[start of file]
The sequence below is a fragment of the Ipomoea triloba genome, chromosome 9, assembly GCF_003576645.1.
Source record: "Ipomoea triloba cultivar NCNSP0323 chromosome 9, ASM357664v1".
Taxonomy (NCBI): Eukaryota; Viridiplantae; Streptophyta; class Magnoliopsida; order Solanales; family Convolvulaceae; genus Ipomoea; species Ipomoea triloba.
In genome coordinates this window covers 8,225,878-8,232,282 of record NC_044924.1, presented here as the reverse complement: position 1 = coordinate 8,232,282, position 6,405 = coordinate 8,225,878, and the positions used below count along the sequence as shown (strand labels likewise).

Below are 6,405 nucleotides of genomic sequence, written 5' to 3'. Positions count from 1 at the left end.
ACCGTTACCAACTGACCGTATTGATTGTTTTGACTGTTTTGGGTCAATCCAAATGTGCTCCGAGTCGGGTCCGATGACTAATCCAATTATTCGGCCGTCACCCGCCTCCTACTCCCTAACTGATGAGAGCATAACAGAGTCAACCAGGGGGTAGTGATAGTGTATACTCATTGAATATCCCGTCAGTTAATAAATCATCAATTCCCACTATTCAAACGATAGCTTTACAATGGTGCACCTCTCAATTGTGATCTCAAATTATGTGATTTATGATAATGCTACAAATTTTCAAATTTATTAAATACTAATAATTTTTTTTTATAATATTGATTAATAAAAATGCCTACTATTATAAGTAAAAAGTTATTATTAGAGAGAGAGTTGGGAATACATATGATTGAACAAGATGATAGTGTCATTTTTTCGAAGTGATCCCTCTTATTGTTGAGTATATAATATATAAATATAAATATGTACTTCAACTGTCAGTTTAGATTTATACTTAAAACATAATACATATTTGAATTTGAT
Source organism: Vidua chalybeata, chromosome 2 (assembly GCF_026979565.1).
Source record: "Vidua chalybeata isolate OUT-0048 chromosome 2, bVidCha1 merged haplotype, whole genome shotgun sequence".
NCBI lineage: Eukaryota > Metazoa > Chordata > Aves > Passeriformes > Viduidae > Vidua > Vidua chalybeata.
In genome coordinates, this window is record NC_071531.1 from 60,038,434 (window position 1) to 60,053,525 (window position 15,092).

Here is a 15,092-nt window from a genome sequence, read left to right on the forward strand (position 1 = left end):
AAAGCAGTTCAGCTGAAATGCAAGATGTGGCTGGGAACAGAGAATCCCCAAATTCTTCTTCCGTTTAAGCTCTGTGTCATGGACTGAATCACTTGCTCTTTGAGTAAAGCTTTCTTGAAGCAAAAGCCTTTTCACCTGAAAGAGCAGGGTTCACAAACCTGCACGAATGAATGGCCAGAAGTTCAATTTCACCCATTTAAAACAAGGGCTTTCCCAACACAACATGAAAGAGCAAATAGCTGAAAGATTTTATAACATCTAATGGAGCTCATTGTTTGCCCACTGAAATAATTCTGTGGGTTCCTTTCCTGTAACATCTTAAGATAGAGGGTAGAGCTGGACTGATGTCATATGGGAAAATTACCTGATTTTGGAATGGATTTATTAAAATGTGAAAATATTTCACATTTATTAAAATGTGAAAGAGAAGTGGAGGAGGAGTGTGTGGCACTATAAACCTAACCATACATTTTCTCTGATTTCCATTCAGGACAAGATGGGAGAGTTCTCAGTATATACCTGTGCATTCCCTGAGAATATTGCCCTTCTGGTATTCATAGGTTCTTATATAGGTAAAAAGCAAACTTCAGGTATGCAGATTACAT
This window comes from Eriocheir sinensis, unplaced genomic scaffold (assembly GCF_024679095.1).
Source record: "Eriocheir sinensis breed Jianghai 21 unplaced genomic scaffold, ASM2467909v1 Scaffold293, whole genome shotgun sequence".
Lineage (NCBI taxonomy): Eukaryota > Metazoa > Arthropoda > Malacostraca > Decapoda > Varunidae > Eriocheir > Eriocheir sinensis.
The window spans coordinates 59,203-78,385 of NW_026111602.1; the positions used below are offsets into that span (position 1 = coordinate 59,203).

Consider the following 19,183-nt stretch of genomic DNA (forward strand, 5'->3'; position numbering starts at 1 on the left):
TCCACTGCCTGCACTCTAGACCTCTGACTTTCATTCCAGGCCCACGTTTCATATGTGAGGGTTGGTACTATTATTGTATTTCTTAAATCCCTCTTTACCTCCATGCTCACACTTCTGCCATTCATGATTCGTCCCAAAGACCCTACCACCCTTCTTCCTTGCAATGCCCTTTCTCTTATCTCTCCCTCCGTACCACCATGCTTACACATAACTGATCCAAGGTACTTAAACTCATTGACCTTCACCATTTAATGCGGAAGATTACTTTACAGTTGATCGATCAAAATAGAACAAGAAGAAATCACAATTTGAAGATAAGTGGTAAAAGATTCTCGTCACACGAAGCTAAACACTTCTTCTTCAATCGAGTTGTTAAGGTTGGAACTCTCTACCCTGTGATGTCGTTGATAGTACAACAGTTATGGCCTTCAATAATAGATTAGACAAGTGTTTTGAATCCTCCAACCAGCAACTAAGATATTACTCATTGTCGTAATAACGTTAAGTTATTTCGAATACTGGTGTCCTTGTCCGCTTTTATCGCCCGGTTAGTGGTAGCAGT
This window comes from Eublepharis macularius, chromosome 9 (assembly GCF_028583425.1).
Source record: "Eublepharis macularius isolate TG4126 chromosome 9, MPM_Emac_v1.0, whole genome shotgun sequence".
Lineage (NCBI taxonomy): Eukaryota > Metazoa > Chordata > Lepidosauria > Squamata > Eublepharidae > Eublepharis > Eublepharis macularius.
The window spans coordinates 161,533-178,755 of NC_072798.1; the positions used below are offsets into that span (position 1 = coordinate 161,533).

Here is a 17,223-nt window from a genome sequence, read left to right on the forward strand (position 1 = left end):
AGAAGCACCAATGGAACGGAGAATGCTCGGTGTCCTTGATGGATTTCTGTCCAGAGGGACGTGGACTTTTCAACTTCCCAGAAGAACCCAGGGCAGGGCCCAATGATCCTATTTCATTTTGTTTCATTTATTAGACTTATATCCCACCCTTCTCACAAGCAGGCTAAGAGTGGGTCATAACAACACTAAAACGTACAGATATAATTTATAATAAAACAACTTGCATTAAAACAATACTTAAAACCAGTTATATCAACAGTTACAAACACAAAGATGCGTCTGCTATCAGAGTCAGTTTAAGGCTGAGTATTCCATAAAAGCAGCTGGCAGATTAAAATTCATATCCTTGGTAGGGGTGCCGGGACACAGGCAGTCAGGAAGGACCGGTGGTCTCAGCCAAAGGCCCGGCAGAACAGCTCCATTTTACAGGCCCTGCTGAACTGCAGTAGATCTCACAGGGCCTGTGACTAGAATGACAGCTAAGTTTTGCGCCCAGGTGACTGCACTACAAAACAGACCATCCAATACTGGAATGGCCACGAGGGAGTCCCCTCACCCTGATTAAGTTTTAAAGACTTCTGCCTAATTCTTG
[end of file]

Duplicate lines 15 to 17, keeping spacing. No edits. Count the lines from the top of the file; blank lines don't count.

Lineage (NCBI taxonomy): Eukaryota > Metazoa > Arthropoda > Malacostraca > Decapoda > Varunidae > Eriocheir > Eriocheir sinensis.
The window spans coordinates 59,203-78,385 of NW_026111602.1; the positions used below are offsets into that span (position 1 = coordinate 59,203).

Consider the following 19,183-nt stretch of genomic DNA (forward strand, 5'->3'; position numbering starts at 1 on the left):